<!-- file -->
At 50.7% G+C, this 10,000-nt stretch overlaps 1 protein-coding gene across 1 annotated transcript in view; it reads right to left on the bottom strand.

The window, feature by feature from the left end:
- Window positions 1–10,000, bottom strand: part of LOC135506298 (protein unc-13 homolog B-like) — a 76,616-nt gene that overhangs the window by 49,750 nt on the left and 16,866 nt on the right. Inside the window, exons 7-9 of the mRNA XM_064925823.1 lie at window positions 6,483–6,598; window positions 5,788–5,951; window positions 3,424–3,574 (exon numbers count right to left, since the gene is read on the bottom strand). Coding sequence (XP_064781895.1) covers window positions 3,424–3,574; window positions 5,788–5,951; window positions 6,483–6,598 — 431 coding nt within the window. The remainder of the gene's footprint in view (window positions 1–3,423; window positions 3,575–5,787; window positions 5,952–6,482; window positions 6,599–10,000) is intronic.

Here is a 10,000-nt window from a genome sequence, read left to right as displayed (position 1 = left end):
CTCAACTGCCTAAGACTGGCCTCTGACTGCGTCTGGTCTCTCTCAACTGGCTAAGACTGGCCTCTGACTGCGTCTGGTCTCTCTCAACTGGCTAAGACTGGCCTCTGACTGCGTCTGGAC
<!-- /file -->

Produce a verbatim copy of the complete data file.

At 50.7% G+C, this 10,000-nt stretch overlaps 1 protein-coding gene across 1 annotated transcript in view; it reads right to left on the bottom strand.

The window, feature by feature from the left end:
- Window positions 1–10,000, bottom strand: part of LOC135506298 (protein unc-13 homolog B-like) — a 76,616-nt gene that overhangs the window by 49,750 nt on the left and 16,866 nt on the right. Inside the window, exons 7-9 of the mRNA XM_064925823.1 lie at window positions 6,483–6,598; window positions 5,788–5,951; window positions 3,424–3,574 (exon numbers count right to left, since the gene is read on the bottom strand). Coding sequence (XP_064781895.1) covers window positions 3,424–3,574; window positions 5,788–5,951; window positions 6,483–6,598 — 431 coding nt within the window. The remainder of the gene's footprint in view (window positions 1–3,423; window positions 3,575–5,787; window positions 5,952–6,482; window positions 6,599–10,000) is intronic.

Here is a 10,000-nt window from a genome sequence, read left to right as displayed (position 1 = left end):
CTCAACTGCCTAAGACTGGCCTCTGACTGCGTCTGGTCTCTCTCAACTGGCTAAGACTGGCCTCTGACTGCGTCTGGTCTCTCTCAACTGGCTAAGACTGGCCTCTGACTGCGTCTGGAC